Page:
About Sandy Hunter
Material Luxury is a lifestyle. We all have things that we value and enjoy. Looking back in time, there was an emphasis on elegance and refinement of living. Of course, today people still arrange their homes, and the things in them, just as they like. It doesn't have to be expensive, just a pleasing combination and personal preference. Some prefer more casual, some more formal, but it is your own happy place.
Material Luxury has a emphasis on the luxuries of the past. We have a wonderful collection of antique linens for the home: for the bedroom, the dining room and bath, many with beautiful monograms and embroidery. Elegance from a time gone by, still valued and enjoyed today.
A love of hand sewing and fine fabrics and lace has been a passion of mine from a very early age. I can remember from my childhood, ironing my father’s handkerchiefs and underwear. Not that those were "fine" things, I just loved to iron.
After my first son was born in 1974 and began to outgrow his beautiful handmade outfits, I discovered that there was nothing in the stores to replace them, so I began designing and making clothes for him. I had found an old pattern for smocking and fell in love with that special type of handwork.
Right away, friends would ask if I would do some outfits for them, and so a little business began. The birth of another son meant more outfits, including big brother and little brother.
By this time, it was getting to be more that I could do, so I started teaching smocking lessons at our local community college. It became more and more popular so I decided to make a book out of my lesson plans.
English Smocking Step by Step, with the yellow gingham cover, was the result.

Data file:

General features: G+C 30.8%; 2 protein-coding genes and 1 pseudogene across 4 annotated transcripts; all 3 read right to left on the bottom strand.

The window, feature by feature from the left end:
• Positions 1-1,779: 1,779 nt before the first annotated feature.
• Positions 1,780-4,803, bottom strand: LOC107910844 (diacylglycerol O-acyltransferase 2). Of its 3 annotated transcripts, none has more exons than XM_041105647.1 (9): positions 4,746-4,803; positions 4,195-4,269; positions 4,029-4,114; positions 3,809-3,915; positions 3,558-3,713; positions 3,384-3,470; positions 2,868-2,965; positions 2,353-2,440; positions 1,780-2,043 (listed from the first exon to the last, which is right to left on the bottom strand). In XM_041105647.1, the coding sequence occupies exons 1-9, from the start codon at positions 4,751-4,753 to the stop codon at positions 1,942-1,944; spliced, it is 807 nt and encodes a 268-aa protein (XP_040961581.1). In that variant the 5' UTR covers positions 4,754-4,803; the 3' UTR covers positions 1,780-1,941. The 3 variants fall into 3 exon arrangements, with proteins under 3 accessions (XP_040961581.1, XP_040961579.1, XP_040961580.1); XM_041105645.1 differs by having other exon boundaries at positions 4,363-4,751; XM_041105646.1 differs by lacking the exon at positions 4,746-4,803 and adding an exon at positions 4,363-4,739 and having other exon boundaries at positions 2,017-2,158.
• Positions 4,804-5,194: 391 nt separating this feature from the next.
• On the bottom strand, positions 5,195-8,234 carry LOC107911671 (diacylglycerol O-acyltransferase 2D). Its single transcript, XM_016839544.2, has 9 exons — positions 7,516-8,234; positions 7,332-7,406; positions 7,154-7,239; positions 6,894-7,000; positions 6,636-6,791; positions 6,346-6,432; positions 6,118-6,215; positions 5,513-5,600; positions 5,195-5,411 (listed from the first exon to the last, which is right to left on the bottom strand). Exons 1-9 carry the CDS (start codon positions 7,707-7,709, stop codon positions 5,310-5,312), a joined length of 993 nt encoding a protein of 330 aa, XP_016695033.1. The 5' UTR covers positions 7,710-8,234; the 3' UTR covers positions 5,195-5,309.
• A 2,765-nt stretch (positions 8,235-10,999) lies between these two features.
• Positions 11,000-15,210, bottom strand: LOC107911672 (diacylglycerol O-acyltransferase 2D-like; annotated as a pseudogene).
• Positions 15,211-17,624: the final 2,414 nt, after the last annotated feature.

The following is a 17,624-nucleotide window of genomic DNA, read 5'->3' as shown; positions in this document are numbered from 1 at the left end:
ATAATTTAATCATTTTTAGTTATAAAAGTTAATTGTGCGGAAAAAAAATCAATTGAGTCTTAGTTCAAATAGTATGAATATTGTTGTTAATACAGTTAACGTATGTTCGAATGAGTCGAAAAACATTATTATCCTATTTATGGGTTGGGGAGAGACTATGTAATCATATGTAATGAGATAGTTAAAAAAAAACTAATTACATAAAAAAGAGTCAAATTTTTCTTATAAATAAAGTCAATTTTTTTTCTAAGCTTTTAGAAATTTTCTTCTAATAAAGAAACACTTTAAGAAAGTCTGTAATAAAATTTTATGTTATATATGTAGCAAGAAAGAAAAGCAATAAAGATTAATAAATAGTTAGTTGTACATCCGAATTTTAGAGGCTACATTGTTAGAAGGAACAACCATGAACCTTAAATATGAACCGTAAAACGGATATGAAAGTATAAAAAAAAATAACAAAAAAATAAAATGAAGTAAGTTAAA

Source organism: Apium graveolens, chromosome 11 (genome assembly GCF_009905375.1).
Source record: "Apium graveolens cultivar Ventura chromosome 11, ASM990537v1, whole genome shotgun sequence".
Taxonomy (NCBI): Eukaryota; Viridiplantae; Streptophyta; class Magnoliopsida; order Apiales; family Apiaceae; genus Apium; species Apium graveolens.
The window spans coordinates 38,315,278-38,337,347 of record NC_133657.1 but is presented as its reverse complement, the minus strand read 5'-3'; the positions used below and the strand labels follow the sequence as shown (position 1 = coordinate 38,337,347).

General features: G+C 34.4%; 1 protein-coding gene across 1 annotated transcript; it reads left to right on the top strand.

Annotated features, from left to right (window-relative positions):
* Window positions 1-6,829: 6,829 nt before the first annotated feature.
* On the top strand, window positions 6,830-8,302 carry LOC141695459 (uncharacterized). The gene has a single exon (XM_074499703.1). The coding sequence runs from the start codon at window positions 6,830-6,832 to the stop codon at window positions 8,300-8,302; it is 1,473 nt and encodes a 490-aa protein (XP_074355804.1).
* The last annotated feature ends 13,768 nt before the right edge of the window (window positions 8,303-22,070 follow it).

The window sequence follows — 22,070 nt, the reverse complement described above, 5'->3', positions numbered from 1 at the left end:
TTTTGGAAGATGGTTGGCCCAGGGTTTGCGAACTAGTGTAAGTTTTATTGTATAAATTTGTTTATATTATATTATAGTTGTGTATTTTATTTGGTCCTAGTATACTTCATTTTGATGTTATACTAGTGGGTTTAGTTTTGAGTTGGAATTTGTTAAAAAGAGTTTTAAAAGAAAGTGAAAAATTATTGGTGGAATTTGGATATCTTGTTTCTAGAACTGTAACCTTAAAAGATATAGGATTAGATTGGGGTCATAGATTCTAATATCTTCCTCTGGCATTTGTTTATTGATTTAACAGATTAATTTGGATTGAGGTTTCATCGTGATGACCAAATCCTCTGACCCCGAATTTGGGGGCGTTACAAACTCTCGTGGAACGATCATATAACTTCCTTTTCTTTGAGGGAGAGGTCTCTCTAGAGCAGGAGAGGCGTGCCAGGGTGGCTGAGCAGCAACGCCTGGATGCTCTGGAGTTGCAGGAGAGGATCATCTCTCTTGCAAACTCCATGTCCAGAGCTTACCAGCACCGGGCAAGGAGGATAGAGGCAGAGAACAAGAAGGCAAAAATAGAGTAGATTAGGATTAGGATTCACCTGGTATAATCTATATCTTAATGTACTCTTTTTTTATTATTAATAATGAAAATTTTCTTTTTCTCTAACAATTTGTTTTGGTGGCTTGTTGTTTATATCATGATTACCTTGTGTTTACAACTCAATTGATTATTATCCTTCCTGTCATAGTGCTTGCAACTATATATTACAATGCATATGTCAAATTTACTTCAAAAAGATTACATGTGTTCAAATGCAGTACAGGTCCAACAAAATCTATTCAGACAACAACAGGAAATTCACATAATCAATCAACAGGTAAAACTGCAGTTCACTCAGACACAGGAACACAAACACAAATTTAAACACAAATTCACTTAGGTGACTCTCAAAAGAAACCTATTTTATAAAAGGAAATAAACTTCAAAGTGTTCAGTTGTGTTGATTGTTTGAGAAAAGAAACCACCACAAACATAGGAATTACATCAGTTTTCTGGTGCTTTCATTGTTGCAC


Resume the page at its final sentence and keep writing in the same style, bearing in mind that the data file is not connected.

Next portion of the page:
A friend connected me with Diane Durand in Tennessee who was also interested in smocking. She began going to needlework Trade Shows, promoting my book along with her things. It took off like I could not have even imagined! I really hadn't intended to be "in business" but many books and patterns followed. Soon I was going to Trade Shows, marketing my own books, patterns and offering imported fabrics, laces, and notions., as well.
From that friendship, The Smocking Arts Guild of America, began. We gathered a few people together who were in the "smocking business" as well, to see if they liked the idea. That was in 1980. Today SAGA is a thriving, international organization. Look it up!
Meanwhile, people wanted smocked and heirloom clothing more than ever, so I opened a shop downtown offering materials, smocking supplies and more clothing. By that time I was discovering people who would smock and sew for me in their homes, so a Cottage industry involved.
I began travelling all over, doing home shows and taking orders for the clothing. We did a big business making Junior Cotillion Dresses in Charleston and Palm Beach, also weddings, baptisms and special occasions. It was exciting, fulfilling and a lot of work!
A local sewing factory contacted me when they decided to close their doors, and I bought their industrial sewing machines and hired some of their people to sew. We were cutting, smocking, and constructing continually.
One of the nicest things about this very busy time in my life was the families I got to know through their weddings, births and baptisms, birthdays, Easter, Christmas and other special occasions, year after year. I sewed for one family for over 20 years! They are all dear to my heart to this very day!
Antiques linens and fun vintage finds became an addition to my business. Repair, cleaning and storing was all part of that. People wanted to know how to take care of treasured linens and beautiful garments, so I wrote
The Laundry Room and began a business of archival cleaning and storage.
As I was thinking about retiring from my business, an opportunity came from "out of the blue", in 2006. I stared working at The Episcopal Church of Saint John in the Wilderness as Director of Christian Education. It was just wonderful working there with Father Alex Viola and I couldn't believe how the years had flown by when I retired in 2017!
I had kept a store front location, to have a place to keep inventory and meet customers. As an artist, you never "retire." The ideas and passion had kept flowing. Without a team of home sewers, however, it wasn't possible to operate as I had in the past. I still have a "museum" of beautiful fabrics, lace, antique linens and wonderful, assorted curios to offer. Operating with a new website and meeting people by appointment has worked out well.